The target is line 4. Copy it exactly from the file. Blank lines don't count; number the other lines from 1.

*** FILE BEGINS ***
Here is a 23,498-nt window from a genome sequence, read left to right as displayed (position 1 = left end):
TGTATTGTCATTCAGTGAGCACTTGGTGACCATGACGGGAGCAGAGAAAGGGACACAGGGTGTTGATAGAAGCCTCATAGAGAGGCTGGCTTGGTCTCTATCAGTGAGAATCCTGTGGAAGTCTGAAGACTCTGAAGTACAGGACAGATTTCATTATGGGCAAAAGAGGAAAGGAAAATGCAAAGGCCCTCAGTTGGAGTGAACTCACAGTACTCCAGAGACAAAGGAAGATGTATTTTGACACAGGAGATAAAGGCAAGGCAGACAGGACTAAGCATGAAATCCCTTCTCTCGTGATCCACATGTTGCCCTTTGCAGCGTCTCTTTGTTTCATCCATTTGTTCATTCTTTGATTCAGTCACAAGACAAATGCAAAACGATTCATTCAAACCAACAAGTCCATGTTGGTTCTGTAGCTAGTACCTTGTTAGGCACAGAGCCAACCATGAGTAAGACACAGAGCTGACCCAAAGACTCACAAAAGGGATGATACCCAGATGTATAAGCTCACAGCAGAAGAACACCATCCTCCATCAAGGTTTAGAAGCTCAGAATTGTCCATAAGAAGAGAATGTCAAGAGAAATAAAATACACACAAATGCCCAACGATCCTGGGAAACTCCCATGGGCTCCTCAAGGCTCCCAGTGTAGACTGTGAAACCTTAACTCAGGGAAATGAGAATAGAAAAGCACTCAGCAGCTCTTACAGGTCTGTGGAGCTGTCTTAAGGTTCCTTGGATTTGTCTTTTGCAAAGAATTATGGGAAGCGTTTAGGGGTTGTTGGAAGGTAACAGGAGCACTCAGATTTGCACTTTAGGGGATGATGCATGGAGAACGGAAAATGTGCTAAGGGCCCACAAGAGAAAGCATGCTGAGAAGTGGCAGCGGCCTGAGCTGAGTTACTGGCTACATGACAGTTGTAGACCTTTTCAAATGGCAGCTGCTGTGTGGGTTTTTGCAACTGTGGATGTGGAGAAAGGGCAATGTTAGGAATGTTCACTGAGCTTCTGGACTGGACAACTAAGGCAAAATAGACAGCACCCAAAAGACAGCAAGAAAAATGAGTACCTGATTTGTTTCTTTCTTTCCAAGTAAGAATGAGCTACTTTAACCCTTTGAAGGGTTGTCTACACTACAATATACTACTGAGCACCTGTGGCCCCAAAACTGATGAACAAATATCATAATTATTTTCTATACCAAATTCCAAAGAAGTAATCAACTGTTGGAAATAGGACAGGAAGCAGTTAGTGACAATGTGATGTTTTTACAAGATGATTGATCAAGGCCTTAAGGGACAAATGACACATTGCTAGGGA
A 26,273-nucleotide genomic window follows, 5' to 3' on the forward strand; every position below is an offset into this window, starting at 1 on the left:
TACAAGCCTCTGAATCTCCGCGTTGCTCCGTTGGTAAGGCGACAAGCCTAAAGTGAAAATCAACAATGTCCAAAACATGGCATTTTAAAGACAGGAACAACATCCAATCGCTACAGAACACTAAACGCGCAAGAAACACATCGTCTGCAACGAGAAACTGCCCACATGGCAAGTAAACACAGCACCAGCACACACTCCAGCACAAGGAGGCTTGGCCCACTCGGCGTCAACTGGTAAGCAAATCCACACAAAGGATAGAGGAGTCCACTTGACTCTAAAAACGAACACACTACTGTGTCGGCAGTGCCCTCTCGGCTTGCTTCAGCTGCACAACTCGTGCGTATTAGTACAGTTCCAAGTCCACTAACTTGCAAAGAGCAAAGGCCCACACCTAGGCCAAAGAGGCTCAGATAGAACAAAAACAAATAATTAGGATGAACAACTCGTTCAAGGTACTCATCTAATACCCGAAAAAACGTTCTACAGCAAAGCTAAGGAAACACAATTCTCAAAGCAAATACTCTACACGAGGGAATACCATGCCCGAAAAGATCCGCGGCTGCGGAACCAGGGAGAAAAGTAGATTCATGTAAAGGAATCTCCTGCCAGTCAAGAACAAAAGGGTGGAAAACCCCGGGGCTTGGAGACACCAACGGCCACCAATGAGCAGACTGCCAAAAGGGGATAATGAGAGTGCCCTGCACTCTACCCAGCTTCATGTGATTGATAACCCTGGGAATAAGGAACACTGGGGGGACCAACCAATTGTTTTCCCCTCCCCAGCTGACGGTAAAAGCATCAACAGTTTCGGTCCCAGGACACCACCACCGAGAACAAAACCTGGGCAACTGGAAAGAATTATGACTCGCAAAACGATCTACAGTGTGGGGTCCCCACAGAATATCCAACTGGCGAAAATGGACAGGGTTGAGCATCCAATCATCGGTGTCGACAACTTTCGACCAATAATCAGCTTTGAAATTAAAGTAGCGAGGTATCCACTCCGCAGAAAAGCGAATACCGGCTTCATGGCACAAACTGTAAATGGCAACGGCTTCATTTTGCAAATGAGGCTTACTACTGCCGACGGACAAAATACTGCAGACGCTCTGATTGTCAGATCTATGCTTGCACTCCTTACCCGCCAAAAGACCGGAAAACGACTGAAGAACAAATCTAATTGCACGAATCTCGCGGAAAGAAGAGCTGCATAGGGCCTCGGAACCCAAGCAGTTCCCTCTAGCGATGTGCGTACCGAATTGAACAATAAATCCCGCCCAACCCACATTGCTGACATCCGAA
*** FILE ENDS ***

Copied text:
TACAAGCCTCTGAATCTCCGCGTTGCTCCGTTGGTAAGGCGACAAGCCTAAAGTGAAAATCAACAATGTCCAAAACATGGCATTTTAAAGACAGGAACAACATCCAATCGCTACAGAACACTAAACGCGCAAGAAACACATCGTCTGCAACGAGAAACTGCCCACATGGCAAGTAAACACAGCACCAGCACACACTCCAGCACAAGGAGGCTTGGCCCACTCGGCGTCAACTGGTAAGCAAATCCACACAAAGGATAGAGGAGTCCACTTGACTCTAAAAACGAACACACTACTGTGTCGGCAGTGCCCTCTCGGCTTGCTTCAGCTGCACAACTCGTGCGTATTAGTACAGTTCCAAGTCCACTAACTTGCAAAGAGCAAAGGCCCACACCTAGGCCAAAGAGGCTCAGATAGAACAAAAACAAATAATTAGGATGAACAACTCGTTCAAGGTACTCATCTAATACCCGAAAAAACGTTCTACAGCAAAGCTAAGGAAACACAATTCTCAAAGCAAATACTCTACACGAGGGAATACCATGCCCGAAAAGATCCGCGGCTGCGGAACCAGGGAGAAAAGTAGATTCATGTAAAGGAATCTCCTGCCAGTCAAGAACAAAAGGGTGGAAAACCCCGGGGCTTGGAGACACCAACGGCCACCAATGAGCAGACTGCCAAAAGGGGATAATGAGAGTGCCCTGCACTCTACCCAGCTTCATGTGATTGATAACCCTGGGAATAAGGAACACTGGGGGGACCAACCAATTGTTTTCCCCTCCCCAGCTGACGGTAAAAGCATCAACAGTTTCGGTCCCAGGACACCACCACCGAGAACAAAACCTGGGCAACTGGAAAGAATTATGACTCGCAAAACGATCTACAGTGTGGGGTCCCCACAGAATATCCAACTGGCGAAAATGGACAGGGTTGAGCATCCAATCATCGGTGTCGACAACTTTCGACCAATAATCAGCTTTGAAATTAAAGTAGCGAGGTATCCACTCCGCAGAAAAGCGAATACCGGCTTCATGGCACAAACTGTAAATGGCAACGGCTTCATTTTGCAAATGAGGCTTACTACTGCCGACGGACAAAATACTGCAGACGCTCTGATTGTCAGATCTATGCTTGCACTCCTTACCCGCCAAAAGACCGGAAAACGACTGAAGAACAAATCTAATTGCACGAATCTCGCGGAAAGAAGAGCTGCATAGGGCCTCGGAACCCAAGCAGTTCCCTCTAGCGATGTGCGTACCGAATTGAACAATAAATCCCGCCCAACCCACATTGCTGACATCCGAA